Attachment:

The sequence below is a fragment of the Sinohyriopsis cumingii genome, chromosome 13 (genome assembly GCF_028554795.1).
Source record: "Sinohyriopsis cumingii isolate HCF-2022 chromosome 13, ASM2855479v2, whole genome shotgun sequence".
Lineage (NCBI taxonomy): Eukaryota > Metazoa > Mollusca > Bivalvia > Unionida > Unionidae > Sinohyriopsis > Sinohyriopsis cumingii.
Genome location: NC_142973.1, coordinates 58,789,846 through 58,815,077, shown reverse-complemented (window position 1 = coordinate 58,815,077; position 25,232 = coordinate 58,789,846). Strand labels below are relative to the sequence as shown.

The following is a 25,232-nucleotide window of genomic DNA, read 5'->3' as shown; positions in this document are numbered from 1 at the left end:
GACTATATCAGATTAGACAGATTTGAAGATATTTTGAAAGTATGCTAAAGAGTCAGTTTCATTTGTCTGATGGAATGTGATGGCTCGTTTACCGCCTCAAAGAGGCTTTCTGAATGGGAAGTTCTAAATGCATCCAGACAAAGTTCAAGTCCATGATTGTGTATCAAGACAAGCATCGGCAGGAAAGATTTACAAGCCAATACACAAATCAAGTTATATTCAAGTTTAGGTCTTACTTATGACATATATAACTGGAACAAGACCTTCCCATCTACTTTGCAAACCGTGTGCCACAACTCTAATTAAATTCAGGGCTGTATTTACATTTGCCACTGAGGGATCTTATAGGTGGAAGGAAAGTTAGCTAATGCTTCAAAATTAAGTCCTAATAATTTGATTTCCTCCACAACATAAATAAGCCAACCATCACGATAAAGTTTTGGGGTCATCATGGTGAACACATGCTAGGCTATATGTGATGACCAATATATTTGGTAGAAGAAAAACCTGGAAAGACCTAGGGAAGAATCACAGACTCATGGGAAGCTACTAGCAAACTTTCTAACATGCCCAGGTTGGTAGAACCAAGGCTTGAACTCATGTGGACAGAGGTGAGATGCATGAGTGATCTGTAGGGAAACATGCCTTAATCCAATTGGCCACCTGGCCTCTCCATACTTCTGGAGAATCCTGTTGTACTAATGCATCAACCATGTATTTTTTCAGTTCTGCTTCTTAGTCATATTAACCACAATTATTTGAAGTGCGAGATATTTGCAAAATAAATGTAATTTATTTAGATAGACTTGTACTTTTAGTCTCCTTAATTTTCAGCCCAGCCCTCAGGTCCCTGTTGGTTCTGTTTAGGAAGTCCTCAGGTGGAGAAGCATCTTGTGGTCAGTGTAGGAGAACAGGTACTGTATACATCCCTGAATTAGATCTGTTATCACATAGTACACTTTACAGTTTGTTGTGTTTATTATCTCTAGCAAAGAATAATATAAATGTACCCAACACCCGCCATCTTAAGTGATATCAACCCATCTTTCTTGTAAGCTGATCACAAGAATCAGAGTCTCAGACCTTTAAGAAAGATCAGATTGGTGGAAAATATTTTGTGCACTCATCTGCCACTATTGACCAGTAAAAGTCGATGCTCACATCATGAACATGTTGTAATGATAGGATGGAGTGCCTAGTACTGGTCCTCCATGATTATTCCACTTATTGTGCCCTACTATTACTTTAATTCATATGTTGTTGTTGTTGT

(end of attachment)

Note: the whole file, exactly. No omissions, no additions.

The sequence below is a fragment of the Sinohyriopsis cumingii genome, chromosome 13 (genome assembly GCF_028554795.1).
Source record: "Sinohyriopsis cumingii isolate HCF-2022 chromosome 13, ASM2855479v2, whole genome shotgun sequence".
Lineage (NCBI taxonomy): Eukaryota > Metazoa > Mollusca > Bivalvia > Unionida > Unionidae > Sinohyriopsis > Sinohyriopsis cumingii.
Genome location: NC_142973.1, coordinates 58,789,846 through 58,815,077, shown reverse-complemented (window position 1 = coordinate 58,815,077; position 25,232 = coordinate 58,789,846). Strand labels below are relative to the sequence as shown.

The following is a 25,232-nucleotide window of genomic DNA, read 5'->3' as shown; positions in this document are numbered from 1 at the left end:
GACTATATCAGATTAGACAGATTTGAAGATATTTTGAAAGTATGCTAAAGAGTCAGTTTCATTTGTCTGATGGAATGTGATGGCTCGTTTACCGCCTCAAAGAGGCTTTCTGAATGGGAAGTTCTAAATGCATCCAGACAAAGTTCAAGTCCATGATTGTGTATCAAGACAAGCATCGGCAGGAAAGATTTACAAGCCAATACACAAATCAAGTTATATTCAAGTTTAGGTCTTACTTATGACATATATAACTGGAACAAGACCTTCCCATCTACTTTGCAAACCGTGTGCCACAACTCTAATTAAATTCAGGGCTGTATTTACATTTGCCACTGAGGGATCTTATAGGTGGAAGGAAAGTTAGCTAATGCTTCAAAATTAAGTCCTAATAATTTGATTTCCTCCACAACATAAATAAGCCAACCATCACGATAAAGTTTTGGGGTCATCATGGTGAACACATGCTAGGCTATATGTGATGACCAATATATTTGGTAGAAGAAAAACCTGGAAAGACCTAGGGAAGAATCACAGACTCATGGGAAGCTACTAGCAAACTTTCTAACATGCCCAGGTTGGTAGAACCAAGGCTTGAACTCATGTGGACAGAGGTGAGATGCATGAGTGATCTGTAGGGAAACATGCCTTAATCCAATTGGCCACCTGGCCTCTCCATACTTCTGGAGAATCCTGTTGTACTAATGCATCAACCATGTATTTTTTCAGTTCTGCTTCTTAGTCATATTAACCACAATTATTTGAAGTGCGAGATATTTGCAAAATAAATGTAATTTATTTAGATAGACTTGTACTTTTAGTCTCCTTAATTTTCAGCCCAGCCCTCAGGTCCCTGTTGGTTCTGTTTAGGAAGTCCTCAGGTGGAGAAGCATCTTGTGGTCAGTGTAGGAGAACAGGTACTGTATACATCCCTGAATTAGATCTGTTATCACATAGTACACTTTACAGTTTGTTGTGTTTATTATCTCTAGCAAAGAATAATATAAATGTACCCAACACCCGCCATCTTAAGTGATATCAACCCATCTTTCTTGTAAGCTGATCACAAGAATCAGAGTCTCAGACCTTTAAGAAAGATCAGATTGGTGGAAAATATTTTGTGCACTCATCTGCCACTATTGACCAGTAAAAGTCGATGCTCACATCATGAACATGTTGTAATGATAGGATGGAGTGCCTAGTACTGGTCCTCCATGATTATTCCACTTATTGTGCCCTACTATTACTTTAATTCATATGTTGTTGTTGTTGT